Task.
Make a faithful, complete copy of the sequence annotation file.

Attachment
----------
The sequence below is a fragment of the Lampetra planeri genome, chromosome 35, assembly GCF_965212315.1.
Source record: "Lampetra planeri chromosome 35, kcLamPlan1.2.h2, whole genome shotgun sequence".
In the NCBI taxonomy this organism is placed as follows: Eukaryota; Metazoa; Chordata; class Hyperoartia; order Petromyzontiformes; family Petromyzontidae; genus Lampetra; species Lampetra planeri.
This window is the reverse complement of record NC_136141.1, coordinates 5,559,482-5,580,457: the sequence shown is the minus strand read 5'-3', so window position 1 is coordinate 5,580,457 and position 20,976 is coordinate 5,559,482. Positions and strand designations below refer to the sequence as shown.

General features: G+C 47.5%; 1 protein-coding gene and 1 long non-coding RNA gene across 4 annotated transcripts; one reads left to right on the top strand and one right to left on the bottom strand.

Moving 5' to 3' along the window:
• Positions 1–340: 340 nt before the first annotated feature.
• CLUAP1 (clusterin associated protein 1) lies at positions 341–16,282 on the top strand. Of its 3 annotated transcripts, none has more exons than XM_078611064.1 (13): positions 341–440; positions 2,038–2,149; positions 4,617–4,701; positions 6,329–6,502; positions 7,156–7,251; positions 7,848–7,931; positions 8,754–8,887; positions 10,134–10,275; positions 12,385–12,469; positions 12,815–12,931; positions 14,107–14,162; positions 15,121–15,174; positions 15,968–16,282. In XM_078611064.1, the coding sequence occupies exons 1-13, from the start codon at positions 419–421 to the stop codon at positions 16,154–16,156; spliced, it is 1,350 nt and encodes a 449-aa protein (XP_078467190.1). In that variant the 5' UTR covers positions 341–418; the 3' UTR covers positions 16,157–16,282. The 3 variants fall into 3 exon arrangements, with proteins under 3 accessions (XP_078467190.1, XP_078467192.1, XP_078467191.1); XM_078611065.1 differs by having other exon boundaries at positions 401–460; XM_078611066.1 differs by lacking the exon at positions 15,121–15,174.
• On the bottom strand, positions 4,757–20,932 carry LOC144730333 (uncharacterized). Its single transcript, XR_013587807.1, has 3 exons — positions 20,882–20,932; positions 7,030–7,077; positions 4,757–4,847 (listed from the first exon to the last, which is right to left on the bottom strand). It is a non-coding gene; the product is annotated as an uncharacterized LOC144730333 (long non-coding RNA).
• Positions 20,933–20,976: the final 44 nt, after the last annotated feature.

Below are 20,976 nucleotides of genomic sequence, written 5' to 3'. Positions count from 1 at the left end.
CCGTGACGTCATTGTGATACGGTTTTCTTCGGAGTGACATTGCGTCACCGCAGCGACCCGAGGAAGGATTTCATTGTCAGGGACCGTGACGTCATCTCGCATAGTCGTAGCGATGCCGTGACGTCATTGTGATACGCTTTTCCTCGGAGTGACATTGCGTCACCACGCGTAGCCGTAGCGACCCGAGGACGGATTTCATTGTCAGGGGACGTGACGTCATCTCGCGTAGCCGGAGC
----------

The sequence below is a fragment of the Lampetra planeri genome, chromosome 35, assembly GCF_965212315.1.
Source record: "Lampetra planeri chromosome 35, kcLamPlan1.2.h2, whole genome shotgun sequence".
In the NCBI taxonomy this organism is placed as follows: Eukaryota; Metazoa; Chordata; class Hyperoartia; order Petromyzontiformes; family Petromyzontidae; genus Lampetra; species Lampetra planeri.
This window is the reverse complement of record NC_136141.1, coordinates 5,559,482-5,580,457: the sequence shown is the minus strand read 5'-3', so window position 1 is coordinate 5,580,457 and position 20,976 is coordinate 5,559,482. Positions and strand designations below refer to the sequence as shown.

General features: G+C 47.5%; 1 protein-coding gene and 1 long non-coding RNA gene across 4 annotated transcripts; one reads left to right on the top strand and one right to left on the bottom strand.

Moving 5' to 3' along the window:
• Positions 1–340: 340 nt before the first annotated feature.
• CLUAP1 (clusterin associated protein 1) lies at positions 341–16,282 on the top strand. Of its 3 annotated transcripts, none has more exons than XM_078611064.1 (13): positions 341–440; positions 2,038–2,149; positions 4,617–4,701; positions 6,329–6,502; positions 7,156–7,251; positions 7,848–7,931; positions 8,754–8,887; positions 10,134–10,275; positions 12,385–12,469; positions 12,815–12,931; positions 14,107–14,162; positions 15,121–15,174; positions 15,968–16,282. In XM_078611064.1, the coding sequence occupies exons 1-13, from the start codon at positions 419–421 to the stop codon at positions 16,154–16,156; spliced, it is 1,350 nt and encodes a 449-aa protein (XP_078467190.1). In that variant the 5' UTR covers positions 341–418; the 3' UTR covers positions 16,157–16,282. The 3 variants fall into 3 exon arrangements, with proteins under 3 accessions (XP_078467190.1, XP_078467192.1, XP_078467191.1); XM_078611065.1 differs by having other exon boundaries at positions 401–460; XM_078611066.1 differs by lacking the exon at positions 15,121–15,174.
• On the bottom strand, positions 4,757–20,932 carry LOC144730333 (uncharacterized). Its single transcript, XR_013587807.1, has 3 exons — positions 20,882–20,932; positions 7,030–7,077; positions 4,757–4,847 (listed from the first exon to the last, which is right to left on the bottom strand). It is a non-coding gene; the product is annotated as an uncharacterized LOC144730333 (long non-coding RNA).
• Positions 20,933–20,976: the final 44 nt, after the last annotated feature.

Below are 20,976 nucleotides of genomic sequence, written 5' to 3'. Positions count from 1 at the left end.
CCGTGACGTCATTGTGATACGGTTTTCTTCGGAGTGACATTGCGTCACCGCAGCGACCCGAGGAAGGATTTCATTGTCAGGGACCGTGACGTCATCTCGCATAGTCGTAGCGATGCCGTGACGTCATTGTGATACGCTTTTCCTCGGAGTGACATTGCGTCACCACGCGTAGCCGTAGCGACCCGAGGACGGATTTCATTGTCAGGGGACGTGACGTCATCTCGCGTAGCCGGAGC